NASA conducted the most extensive field test to date under its UAS traffic management (UTM) effort to develop a system to manage low-flying drone traffic. The test on April 19 demonstrated simultaneous operation of multiple drones at six Federal Aviation Administration-sponsored ranges nationwide. It was the first multi-state test of the NASA UTM platform and the first coordinated test involving all six FAA ranges.
Drone operators at FAA test locations in Alaska, North Dakota, Nevada, New York, Virginia, Maryland and Texas entered flight plans into the UTM system for the demonstration. NASA engineers monitored the operations and overall “system load” remotely from NASA Ames Research Center in Mountain View, Calif.
The UTM system checked for conflicts, approved or rejected flight plans and notified users of any constraints. Twenty-four drones flew multiple times during the three-hour test; at one point, 22 flew simultaneously. In addition to the live drones, NASA introduced “dozens” of simulated aircraft into the same airspace.
The UTM Technical Capability Level One test covered rural operations in which small unmanned aircraft systems (UAS) were flown within line-of-site of the operator. The UTM project has four technical capability levels, each increasing in complexity. The fourth level will address high-density UAS operations in urban settings. NASA said it plans to turn over its UTM research to the FAA in 2019 for development.
“NASA extensively tested Technical Capability Level One and worked very closely with the FAA test sites, and the UTM research platform performed well,” said Parimal Kopardekar, manager of NASA’s Safe Autonomous Systems Project. “This test would not have been possible without the six FAA test sites—it was a collaborative effort to ensure a successful test.”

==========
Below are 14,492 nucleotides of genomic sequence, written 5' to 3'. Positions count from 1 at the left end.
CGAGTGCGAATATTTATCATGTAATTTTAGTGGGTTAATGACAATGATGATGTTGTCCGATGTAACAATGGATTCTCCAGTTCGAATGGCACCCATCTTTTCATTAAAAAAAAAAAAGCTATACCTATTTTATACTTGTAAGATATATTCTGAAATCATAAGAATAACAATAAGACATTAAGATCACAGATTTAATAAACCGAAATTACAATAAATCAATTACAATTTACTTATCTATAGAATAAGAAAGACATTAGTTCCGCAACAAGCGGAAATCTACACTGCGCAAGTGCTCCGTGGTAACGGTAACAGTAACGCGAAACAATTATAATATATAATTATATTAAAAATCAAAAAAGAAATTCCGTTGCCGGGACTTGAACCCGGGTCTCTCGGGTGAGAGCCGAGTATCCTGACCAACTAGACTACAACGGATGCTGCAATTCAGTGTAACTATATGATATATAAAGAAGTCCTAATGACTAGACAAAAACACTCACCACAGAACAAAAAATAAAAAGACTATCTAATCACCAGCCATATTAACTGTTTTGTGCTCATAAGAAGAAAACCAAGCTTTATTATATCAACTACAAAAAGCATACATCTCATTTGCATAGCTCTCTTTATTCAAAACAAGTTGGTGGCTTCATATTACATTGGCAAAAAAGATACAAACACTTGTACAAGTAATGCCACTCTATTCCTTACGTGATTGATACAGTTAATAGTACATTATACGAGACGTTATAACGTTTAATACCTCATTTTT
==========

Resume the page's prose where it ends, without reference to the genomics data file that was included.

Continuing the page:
Each FAA test site determined how it would interact with the UTM platform. For example, the Northern Plains UAS test site in North Dakota used fixed-wing drones from four manufacturers, two of which built UTM software into their own ground control stations, and two that use UTM software in their aircraft. The Lone Star UAS test site in Texas launched and landed three quadcopters and one small fixed-wing drone at the regional airport in Port Mansfield, about 140 miles south of Corpus Christi.
“Using a traffic management framework to separate the aircraft and provide position awareness to air traffic control or to a mission commander helps us provide space between manned aircraft and unmanned aircraft and actually promotes the safety of integrating those two into the airspace,” said Mathew Nelson, one of the UAS pilots at the Texas site.
The FAA sites will participate in another coordinated demonstration in October in Nevada to further test the UTM platform.
In a separate announcement on April 15, NASA’s Armstrong Flight Research Center at Edwards Air Force Base in southern California said it will begin a fourth flight-test series using its Ikhana Predator B unmanned aircraft to evaluate detect-and-avoid technology against manned “intruder” aircraft. General Atomics, Honeywell and RTCA Special Committee 228 are participating in the tests. The fourth flight-test series, which runs through June, calls for 15 flights and 270 encounters between aircraft.